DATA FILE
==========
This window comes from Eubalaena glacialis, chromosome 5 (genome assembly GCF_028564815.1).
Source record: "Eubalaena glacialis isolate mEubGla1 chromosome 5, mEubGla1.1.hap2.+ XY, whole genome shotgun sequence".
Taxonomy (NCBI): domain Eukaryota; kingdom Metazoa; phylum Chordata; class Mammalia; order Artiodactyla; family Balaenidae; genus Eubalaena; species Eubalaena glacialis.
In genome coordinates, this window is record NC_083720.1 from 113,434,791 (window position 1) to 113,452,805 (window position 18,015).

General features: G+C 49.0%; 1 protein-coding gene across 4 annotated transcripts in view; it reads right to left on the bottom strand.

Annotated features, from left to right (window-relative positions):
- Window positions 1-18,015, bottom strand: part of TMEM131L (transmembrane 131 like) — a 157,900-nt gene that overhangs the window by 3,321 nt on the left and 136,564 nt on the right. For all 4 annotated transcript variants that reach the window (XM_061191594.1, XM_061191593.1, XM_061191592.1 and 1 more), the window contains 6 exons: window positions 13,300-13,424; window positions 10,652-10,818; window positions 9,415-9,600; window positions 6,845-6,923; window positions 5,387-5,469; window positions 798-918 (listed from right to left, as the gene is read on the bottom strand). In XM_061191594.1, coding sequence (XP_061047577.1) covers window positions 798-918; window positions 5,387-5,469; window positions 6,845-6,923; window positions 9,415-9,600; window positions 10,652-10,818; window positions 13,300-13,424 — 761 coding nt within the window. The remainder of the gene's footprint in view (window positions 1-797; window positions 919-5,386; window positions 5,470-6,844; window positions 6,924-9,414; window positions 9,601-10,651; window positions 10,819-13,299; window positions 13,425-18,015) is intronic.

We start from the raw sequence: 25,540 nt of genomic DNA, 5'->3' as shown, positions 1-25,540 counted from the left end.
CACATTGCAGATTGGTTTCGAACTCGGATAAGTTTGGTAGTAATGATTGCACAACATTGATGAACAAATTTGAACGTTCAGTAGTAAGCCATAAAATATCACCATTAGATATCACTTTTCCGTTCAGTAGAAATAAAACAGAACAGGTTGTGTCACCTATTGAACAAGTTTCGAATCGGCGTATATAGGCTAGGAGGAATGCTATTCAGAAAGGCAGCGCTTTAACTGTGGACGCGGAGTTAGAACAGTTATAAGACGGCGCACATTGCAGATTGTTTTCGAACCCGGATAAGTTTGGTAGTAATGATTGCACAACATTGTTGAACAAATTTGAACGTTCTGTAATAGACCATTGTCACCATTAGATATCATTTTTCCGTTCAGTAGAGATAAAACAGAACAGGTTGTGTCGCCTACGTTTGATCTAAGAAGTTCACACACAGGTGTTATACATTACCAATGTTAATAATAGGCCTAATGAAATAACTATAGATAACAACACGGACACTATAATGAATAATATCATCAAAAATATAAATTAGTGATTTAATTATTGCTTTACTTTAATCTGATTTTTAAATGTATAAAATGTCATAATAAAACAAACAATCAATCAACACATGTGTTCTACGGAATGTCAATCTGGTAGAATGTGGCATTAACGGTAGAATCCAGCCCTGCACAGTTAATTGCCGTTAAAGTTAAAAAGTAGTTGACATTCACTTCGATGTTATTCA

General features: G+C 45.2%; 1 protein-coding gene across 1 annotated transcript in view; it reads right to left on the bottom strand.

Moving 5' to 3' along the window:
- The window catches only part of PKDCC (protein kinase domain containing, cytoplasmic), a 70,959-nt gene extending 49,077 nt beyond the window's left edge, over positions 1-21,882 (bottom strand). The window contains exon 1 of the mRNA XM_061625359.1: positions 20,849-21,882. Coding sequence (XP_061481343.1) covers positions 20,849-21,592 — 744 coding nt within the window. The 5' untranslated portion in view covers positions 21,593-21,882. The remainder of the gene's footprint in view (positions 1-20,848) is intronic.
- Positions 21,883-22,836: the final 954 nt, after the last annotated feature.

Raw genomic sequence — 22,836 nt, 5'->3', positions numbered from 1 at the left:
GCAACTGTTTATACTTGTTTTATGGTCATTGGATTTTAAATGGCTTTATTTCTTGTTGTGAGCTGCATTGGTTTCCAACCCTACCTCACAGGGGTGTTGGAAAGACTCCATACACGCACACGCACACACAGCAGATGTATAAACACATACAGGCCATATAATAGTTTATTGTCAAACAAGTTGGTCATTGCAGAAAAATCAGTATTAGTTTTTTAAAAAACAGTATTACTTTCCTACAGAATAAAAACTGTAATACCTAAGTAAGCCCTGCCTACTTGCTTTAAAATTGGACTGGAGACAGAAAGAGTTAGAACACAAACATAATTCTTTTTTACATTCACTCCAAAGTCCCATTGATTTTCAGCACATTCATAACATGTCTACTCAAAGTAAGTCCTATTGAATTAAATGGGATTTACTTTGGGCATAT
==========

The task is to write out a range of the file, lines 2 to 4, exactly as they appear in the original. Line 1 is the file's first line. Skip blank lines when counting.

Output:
Source record: "Eubalaena glacialis isolate mEubGla1 chromosome 5, mEubGla1.1.hap2.+ XY, whole genome shotgun sequence".
Taxonomy (NCBI): domain Eukaryota; kingdom Metazoa; phylum Chordata; class Mammalia; order Artiodactyla; family Balaenidae; genus Eubalaena; species Eubalaena glacialis.
In genome coordinates, this window is record NC_083720.1 from 113,434,791 (window position 1) to 113,452,805 (window position 18,015).